THE QUALITY EQUATION
When they sit down for a meal, more than anything else consumers want food
that tastes great. Beef producers have a product that both tastes good and is
good for them. What should the beef industry do with this fact?
Through its checkoff program, a wealth of knowledge about beef and beef
eaters becomes the foundation for research, education and promotion programs
that establish benchmarks for beef quality, while providing guidelines for
delivering even more of those beef qualities that consumers want.
Obviously, it starts at the beginning.
THE 2016 NATIONAL BEEF QUALITY AUDIT
What cattle producers do to raise beef has an impact
on quality. Every five years since 1991 the beef
industry, through its Beef Checkoff Program, has
provided a set of guideposts and measurements for
cattle producers and others to help determine quality
conformance of the U.S. beef supply. Results from
the National Beef Quality Audit have helped lead to
improvements in cattle and beef production through
the years, including reductions in carcass blemishes
and fewer lost opportunities related to branding and
Reported in 2017, results from the 2016 NBQA, conducted for steers and heifers
as well as cows and bulls, show that the industry continues to improve the quality
of its product, and identifies where improvements can still be made. Among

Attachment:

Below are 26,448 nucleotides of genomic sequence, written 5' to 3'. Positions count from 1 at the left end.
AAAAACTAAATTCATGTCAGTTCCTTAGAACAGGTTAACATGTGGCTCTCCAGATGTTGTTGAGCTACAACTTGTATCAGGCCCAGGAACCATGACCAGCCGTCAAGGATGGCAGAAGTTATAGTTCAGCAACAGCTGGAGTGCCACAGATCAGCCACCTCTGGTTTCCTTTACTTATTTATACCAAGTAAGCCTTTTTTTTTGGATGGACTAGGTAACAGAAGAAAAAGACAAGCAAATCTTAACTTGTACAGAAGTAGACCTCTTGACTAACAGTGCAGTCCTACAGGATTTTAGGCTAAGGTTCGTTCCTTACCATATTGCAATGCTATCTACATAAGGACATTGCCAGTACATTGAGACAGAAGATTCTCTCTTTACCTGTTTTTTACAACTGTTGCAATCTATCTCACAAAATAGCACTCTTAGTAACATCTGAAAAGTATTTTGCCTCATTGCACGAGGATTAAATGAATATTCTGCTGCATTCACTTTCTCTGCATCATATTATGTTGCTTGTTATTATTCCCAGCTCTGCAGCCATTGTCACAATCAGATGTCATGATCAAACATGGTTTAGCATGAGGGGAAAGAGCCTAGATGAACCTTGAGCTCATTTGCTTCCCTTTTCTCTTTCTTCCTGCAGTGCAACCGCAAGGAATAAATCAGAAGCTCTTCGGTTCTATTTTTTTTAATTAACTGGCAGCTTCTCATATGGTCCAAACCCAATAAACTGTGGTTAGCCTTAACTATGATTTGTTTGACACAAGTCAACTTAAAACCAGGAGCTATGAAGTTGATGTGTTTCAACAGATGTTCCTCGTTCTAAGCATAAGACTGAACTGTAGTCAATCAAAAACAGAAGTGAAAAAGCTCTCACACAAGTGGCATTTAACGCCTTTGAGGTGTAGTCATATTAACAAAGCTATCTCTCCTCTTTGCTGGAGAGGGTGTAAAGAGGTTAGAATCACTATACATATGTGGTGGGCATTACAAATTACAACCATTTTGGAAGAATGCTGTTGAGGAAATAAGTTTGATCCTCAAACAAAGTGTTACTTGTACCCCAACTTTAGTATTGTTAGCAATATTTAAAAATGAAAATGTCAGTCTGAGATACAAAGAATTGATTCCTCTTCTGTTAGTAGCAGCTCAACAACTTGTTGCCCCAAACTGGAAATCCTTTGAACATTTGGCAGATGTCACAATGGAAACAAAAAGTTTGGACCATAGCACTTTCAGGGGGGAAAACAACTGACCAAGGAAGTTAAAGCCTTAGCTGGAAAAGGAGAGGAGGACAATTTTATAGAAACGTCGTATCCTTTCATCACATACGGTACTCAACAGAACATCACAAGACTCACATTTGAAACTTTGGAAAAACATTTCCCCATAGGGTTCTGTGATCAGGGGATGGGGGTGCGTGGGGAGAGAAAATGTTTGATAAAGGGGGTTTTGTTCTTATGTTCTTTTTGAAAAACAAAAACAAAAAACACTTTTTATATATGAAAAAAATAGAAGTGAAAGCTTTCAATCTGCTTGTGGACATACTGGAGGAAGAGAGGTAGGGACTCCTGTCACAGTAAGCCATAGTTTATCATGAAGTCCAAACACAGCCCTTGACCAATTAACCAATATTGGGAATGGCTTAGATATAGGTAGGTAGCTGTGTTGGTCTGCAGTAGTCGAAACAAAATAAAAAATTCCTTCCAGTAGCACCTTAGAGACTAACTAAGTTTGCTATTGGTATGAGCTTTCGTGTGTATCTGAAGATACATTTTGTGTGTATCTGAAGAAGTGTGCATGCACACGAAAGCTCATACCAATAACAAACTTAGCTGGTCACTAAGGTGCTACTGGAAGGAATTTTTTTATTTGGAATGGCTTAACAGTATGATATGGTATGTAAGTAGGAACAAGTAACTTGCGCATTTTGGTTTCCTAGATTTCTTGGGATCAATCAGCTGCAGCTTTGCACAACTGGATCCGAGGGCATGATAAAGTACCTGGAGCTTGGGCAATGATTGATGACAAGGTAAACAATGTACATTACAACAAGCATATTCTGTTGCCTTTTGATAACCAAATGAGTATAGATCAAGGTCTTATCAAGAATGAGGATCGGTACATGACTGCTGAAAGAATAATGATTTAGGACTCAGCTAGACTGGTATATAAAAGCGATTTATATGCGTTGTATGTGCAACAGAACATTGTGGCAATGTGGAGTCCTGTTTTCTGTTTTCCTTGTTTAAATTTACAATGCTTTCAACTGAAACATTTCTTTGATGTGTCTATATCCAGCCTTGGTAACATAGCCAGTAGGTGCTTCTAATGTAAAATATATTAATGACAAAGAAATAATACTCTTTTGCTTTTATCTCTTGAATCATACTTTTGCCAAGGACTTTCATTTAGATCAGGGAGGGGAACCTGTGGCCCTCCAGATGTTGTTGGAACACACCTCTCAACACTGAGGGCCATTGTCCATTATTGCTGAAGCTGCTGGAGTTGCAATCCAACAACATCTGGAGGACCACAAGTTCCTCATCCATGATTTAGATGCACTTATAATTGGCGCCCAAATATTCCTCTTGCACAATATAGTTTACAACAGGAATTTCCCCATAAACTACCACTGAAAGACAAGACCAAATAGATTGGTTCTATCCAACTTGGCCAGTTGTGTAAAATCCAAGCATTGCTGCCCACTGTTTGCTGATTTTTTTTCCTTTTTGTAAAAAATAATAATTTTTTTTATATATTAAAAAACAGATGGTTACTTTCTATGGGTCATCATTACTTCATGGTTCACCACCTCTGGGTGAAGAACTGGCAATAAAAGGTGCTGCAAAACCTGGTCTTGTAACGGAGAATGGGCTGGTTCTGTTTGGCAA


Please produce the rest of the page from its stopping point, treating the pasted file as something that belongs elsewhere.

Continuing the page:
the findings was a significant increase in USDA Choice and Prime carcasses,
and a high mobility score for cattle entering packing plants, which shows an
improvement in animal handling. The number of blemishes, condemnations and
other attributes that impact animal value remain small.
Improvements can still be made, however. The NBQA for steers and heifers
identified lost opportunities in hitting optimum carcass yield and grade targets
and reducing offal condemnation rates, particularly for livers, while among other
issues the cow and bull report identified opportunities to make progress by
implementing measures to eliminate carcass bruising on the farm, in transport
and at the packing facility.
To help tell the positive beef story, the checkoff-funded Beef Quality Assurance
Program, managed by NCBA as a contractor to the Beef Checkoff Program,
helps beef producers understand the do’s and don’ts of raising high quality beef.
Consumers can learn more about how beef is produced through many checkoff-